Pandemic stalls progress on power expansion
Here's another of the many sad spillovers from COVID-19: the pandemic appears to have interrupted years of progress in expanding access to electricity.
Driving the news: "Because the pandemic has slowed the rate of both new grid and off-grid connections, the number of people without access has increased by 2% in 2021," the International Energy Agency said in a new estimate.
- Nearly all the increase occurred in sub-Saharan Africa, IEA said in tallying the second consecutive year of increases there.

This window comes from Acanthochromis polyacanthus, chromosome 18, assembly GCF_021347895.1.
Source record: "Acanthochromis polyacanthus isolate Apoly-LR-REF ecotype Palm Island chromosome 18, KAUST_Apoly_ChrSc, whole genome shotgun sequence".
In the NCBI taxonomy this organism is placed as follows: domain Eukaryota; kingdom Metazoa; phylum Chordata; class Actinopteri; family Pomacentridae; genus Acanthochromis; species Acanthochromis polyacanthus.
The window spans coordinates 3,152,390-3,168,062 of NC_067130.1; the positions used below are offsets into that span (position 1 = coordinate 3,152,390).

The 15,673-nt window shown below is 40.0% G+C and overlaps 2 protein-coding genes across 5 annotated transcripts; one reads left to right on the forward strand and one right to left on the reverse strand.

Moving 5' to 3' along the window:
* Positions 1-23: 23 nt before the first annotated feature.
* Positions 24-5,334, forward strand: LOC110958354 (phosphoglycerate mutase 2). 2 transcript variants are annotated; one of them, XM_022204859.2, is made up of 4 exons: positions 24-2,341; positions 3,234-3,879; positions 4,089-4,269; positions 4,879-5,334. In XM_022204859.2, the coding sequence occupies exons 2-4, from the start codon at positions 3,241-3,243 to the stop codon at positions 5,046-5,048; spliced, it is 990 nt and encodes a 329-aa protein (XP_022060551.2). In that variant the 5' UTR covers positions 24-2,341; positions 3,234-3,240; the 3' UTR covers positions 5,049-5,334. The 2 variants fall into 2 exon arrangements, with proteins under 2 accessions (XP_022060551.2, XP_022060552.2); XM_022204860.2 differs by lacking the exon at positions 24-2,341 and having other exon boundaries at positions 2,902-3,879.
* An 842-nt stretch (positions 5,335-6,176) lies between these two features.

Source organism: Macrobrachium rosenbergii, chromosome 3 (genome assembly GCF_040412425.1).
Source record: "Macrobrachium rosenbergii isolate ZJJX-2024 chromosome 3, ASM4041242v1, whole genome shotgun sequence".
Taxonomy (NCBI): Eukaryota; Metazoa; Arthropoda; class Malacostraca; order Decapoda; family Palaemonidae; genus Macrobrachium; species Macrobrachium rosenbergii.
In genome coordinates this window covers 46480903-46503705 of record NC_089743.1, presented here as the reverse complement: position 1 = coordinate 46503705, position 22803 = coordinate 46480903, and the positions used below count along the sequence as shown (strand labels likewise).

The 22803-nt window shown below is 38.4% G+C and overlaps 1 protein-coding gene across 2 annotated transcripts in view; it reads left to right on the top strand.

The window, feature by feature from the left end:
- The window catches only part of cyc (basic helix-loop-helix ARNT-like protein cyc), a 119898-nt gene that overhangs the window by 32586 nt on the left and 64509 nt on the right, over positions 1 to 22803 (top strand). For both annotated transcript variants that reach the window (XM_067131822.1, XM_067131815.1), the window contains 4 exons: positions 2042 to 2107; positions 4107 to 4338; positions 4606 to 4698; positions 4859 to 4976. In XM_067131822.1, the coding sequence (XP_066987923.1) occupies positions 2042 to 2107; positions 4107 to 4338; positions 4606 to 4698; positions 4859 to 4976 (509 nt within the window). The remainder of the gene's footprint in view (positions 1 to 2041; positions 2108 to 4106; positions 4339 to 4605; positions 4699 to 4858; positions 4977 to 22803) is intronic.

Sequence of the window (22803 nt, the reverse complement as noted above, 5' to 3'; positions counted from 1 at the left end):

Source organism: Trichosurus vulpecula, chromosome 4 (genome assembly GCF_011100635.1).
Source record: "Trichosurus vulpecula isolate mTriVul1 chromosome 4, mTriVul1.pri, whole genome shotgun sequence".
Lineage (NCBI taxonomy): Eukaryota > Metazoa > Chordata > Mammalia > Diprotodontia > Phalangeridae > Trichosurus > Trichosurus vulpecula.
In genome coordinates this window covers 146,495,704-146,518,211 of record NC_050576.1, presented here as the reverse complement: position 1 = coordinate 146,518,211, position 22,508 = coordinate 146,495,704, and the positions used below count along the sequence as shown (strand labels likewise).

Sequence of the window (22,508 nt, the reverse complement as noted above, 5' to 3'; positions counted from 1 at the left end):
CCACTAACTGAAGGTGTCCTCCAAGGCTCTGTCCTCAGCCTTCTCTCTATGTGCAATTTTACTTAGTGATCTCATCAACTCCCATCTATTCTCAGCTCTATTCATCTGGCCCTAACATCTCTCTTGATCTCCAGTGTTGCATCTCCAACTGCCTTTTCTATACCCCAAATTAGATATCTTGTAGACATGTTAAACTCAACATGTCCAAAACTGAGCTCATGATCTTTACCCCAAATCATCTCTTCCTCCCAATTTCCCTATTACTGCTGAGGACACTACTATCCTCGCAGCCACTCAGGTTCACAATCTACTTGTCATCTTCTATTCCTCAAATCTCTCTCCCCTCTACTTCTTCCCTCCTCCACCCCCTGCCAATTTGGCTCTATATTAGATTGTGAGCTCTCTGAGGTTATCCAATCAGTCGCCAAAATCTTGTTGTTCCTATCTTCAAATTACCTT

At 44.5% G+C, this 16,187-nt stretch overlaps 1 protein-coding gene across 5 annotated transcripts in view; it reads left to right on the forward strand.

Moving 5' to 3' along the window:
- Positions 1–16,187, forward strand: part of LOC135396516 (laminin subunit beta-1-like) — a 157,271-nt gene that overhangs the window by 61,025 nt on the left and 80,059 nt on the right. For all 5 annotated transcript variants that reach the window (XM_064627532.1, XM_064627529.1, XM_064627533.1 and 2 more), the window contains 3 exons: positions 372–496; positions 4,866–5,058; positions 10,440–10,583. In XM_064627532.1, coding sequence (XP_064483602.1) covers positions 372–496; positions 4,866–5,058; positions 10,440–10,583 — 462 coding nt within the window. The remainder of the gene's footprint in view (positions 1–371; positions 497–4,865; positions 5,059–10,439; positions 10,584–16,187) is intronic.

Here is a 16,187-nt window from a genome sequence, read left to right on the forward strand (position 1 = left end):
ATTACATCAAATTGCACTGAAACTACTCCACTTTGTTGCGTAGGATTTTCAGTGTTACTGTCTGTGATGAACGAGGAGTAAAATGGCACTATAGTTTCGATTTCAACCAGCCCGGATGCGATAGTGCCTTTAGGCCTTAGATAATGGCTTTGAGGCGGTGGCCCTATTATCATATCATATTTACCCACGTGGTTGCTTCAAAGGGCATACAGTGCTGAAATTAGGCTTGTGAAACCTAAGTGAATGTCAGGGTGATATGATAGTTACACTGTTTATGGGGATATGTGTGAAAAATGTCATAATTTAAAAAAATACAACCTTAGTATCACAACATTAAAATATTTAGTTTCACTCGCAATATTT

The big picture: Globally, the number of people without power access has long been on an overall downward slope, from roughly 1.66 billion at the turn of the century to an estimated 768 million this year, per IEA.
- However, "due to the pandemic, 15 million sub-Saharan Africans who recently gained basic electricity access lost the ability to pay for it," they find.
- "An additional 10 million customers who had gradually upgraded and expanded their energy supply can no longer afford this level of consumption."
What's next: IEA's commentary calls for increased international support for investment and improved project financing structures, as well as improved national-level planning.